The University of Utah senior wide receiver Darren Carrington II (9) in an NCAA football game vs. The North Dakota Hawks in Rice Eccles Stadium in Salt Lake City, UT on Wednesday,Aug.30, 2017 (Photo by Jose Remes | Daily Utah Chronicle)

For Americans, it’s difficult to imagine a college experience without a hefty price tag. Other than the fortunate few who secure full-ride scholarships, the majority of students know the debt awaiting them after graduation. Rising living costs and annual tuition increases serve to provide another deficit to the average college students’ already unnervingly thin budget. As expenses continue to compound, the question of how and where our borrowed money is allocated begins to transition from a casual curiosity to a level of urgent interest.

In order to answer these questions, it is important to disavow certain popular assumptions or to at least amend them. Initially, it’s easy to blame a perceived misappropriation of our tuition on athletics. After all, the University of Utah’s Office of Budget and Institutional Analysis reports that 15.44 percent of student fees, just over $85 for each full-time student, drains directly into the “Athletic Fee.” This considerable chunk of change is charged to each full-time student’s account every semester. With the Registrar’s Office currently reporting nearly 38,000 enrolled students at the U, the total amount per semester quickly reaches well over $2.8 million.

At first glance, this amount seems not only ridiculous, but blatantly irresponsible, and I’d imagine even the most diehard tailgater would struggle to defend it. As sickening a response it might elicit from a population that sometimes struggles even to pay for textbooks, an additional investigation can provide at least a small degree of understanding regarding the larger picture.

The word exposure seems to be thrown around quite often by those who defend the importance of healthy athletic programs, claiming that money invested by the student body pales in comparison to the benefits sports, like football, garner in areas like advertising for the school. Spending nearly $3 million a semester on a non-academic entity to somehow bolster campus infrastructure feels deservedly far-fetched. Our soon-to-be-departed university president, David Pershing, offered a much-needed, and rather convincing explanation last year.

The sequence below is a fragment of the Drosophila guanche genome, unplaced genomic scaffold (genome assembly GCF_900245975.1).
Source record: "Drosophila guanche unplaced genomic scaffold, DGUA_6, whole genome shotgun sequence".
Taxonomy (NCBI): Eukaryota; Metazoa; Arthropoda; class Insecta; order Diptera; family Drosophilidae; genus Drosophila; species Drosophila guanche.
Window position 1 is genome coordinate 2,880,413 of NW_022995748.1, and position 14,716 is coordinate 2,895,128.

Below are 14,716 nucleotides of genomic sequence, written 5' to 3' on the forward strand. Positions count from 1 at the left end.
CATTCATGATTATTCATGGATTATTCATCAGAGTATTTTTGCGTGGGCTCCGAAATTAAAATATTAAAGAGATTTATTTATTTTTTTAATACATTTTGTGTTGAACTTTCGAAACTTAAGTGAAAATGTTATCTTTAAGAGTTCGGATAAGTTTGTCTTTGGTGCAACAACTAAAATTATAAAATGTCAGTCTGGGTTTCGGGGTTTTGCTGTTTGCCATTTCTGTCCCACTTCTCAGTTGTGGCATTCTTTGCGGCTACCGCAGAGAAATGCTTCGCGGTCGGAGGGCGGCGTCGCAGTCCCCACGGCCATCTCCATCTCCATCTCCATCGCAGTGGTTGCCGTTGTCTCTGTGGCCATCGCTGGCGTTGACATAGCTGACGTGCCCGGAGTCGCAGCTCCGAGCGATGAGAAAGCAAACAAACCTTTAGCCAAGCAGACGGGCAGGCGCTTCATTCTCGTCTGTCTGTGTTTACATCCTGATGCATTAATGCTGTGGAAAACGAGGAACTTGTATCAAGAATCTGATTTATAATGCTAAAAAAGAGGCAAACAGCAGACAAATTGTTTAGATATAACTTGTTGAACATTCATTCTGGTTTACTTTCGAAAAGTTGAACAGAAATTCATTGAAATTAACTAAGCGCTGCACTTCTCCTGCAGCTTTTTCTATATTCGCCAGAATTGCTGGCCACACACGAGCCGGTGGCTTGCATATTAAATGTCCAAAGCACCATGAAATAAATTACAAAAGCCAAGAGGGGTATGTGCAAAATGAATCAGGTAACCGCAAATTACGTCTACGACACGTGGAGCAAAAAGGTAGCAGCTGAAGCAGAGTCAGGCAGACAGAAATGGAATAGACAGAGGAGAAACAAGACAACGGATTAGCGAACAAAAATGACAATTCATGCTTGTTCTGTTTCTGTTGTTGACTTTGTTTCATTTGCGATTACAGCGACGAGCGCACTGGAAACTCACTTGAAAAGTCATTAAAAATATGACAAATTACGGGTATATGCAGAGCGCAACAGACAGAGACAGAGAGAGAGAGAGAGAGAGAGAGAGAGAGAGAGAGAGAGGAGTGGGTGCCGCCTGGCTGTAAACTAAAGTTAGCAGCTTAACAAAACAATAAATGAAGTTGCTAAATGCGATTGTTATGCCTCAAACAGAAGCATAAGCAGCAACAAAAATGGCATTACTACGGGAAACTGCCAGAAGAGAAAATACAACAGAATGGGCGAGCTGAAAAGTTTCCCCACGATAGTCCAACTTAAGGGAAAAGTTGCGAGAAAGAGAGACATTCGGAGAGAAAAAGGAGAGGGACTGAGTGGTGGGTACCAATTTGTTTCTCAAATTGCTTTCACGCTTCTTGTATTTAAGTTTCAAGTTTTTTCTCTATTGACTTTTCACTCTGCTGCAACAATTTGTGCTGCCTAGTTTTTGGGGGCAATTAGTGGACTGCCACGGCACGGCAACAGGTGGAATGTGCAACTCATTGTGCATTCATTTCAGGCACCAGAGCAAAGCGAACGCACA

On the heels of the long-awaited Pac-12 agreement, he detailed to KSL News just how critical an impact successful athletic departments can have on an institution of higher education.

“Being part of a major, Power Five conference like the Pac-12 is an important factor in recruiting some faculty, sometimes even ones who are not personally hugely invested in athletic competitions,” Pershing said to KSL News.

The importance of attracting the most qualified faculty from across the country is difficult to argue against from an academic perspective, and the revenue collected by the athletic department in 2017 alone is even harder to scoff at. Pershing alleges this figure rose to an impressive $79 million for the fiscal year, serving to add multiple campus facilities, increases in technology accessibility for students and a large portion put toward future projects.

While it seems like the “Athletic Fee” is everyone’s favorite tuition appropriation to criticize, a detailed look at tuition fee breakdown by the numbers and the sheer amount of resources and services afforded to students at the U appears to alleviate the sting, if only by a little.



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